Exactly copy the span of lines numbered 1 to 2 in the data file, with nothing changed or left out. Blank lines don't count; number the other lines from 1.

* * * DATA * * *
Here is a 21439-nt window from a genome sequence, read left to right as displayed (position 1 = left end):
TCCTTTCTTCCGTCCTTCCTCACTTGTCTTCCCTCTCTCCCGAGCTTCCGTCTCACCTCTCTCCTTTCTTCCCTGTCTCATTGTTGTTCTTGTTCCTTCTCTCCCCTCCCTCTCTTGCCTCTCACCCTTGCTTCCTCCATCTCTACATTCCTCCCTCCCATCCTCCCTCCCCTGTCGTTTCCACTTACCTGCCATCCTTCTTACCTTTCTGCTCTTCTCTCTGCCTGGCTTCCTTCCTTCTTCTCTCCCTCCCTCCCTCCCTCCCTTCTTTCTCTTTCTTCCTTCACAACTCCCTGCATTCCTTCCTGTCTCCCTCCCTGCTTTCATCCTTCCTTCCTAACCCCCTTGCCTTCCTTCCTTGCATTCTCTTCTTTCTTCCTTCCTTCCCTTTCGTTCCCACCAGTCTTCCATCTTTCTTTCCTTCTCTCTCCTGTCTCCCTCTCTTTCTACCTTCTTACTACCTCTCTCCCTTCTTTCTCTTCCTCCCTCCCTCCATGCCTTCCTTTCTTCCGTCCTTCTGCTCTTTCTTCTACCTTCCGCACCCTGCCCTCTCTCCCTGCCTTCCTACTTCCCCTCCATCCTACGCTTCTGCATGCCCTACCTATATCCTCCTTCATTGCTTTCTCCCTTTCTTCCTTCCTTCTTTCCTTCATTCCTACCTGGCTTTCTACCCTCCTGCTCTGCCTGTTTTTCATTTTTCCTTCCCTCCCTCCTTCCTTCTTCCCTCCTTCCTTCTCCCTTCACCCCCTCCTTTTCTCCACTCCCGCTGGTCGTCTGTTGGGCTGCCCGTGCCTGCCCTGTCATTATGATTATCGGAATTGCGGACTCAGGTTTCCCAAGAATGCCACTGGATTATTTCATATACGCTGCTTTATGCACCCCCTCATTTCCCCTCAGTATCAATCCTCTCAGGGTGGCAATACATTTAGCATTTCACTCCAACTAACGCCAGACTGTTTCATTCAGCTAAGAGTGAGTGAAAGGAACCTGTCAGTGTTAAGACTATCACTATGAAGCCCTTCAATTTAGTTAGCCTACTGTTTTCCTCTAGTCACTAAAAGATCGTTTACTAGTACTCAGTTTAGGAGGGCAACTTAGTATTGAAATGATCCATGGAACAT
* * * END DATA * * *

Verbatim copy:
Here is a 21439-nt window from a genome sequence, read left to right as displayed (position 1 = left end):
TCCTTTCTTCCGTCCTTCCTCACTTGTCTTCCCTCTCTCCCGAGCTTCCGTCTCACCTCTCTCCTTTCTTCCCTGTCTCATTGTTGTTCTTGTTCCTTCTCTCCCCTCCCTCTCTTGCCTCTCACCCTTGCTTCCTCCATCTCTACATTCCTCCCTCCCATCCTCCCTCCCCTGTCGTTTCCACTTACCTGCCATCCTTCTTACCTTTCTGCTCTTCTCTCTGCCTGGCTTCCTTCCTTCTTCTCTCCCTCCCTCCCTCCCTCCCTTCTTTCTCTTTCTTCCTTCACAACTCCCTGCATTCCTTCCTGTCTCCCTCCCTGCTTTCATCCTTCCTTCCTAACCCCCTTGCCTTCCTTCCTTGCATTCTCTTCTTTCTTCCTTCCTTCCCTTTCGTTCCCACCAGTCTTCCATCTTTCTTTCCTTCTCTCTCCTGTCTCCCTCTCTTTCTACCTTCTTACTACCTCTCTCCCTTCTTTCTCTTCCTCCCTCCCTCCATGCCTTCCTTTCTTCCGTCCTTCTGCTCTTTCTTCTACCTTCCGCACCCTGCCCTCTCTCCCTGCCTTCCTACTTCCCCTCCATCCTACGCTTCTGCATGCCCTACCTATATCCTCCTTCATTGCTTTCTCCCTTTCTTCCTTCCTTCTTTCCTTCATTCCTACCTGGCTTTCTACCCTCCTGCTCTGCCTGTTTTTCATTTTTCCTTCCCTCCCTCCTTCCTTCTTCCCTCCTTCCTTCTCCCTTCACCCCCTCCTTTTCTCCACTCCCGCTGGTCGTCTGTTGGGCTGCCCGTGCCTGCCCTGTCATTATGATTATCGGAATTGCGGACTCAGGTTTCCCAAGAATGCCACTGGATTATTTCATATACGCTGCTTTATGCACCCCCTCATTTCCCCTCAGTATCAATCCTCTCAGGGTGGCAATACATTTAGCATTTCACTCCAACTAACGCCAGACTGTTTCATTCAGCTAAGAGTGAGTGAAAGGAACCTGTCAGTGTTAAGACTATCACTATGAAGCCCTTCAATTTAGTTAGCCTACTGTTTTCCTCTAGTCACTAAAAGATCGTTTACTAGTACTCAGTTTAGGAGGGCAACTTAGTATTGAAATGATCCATGGAACAT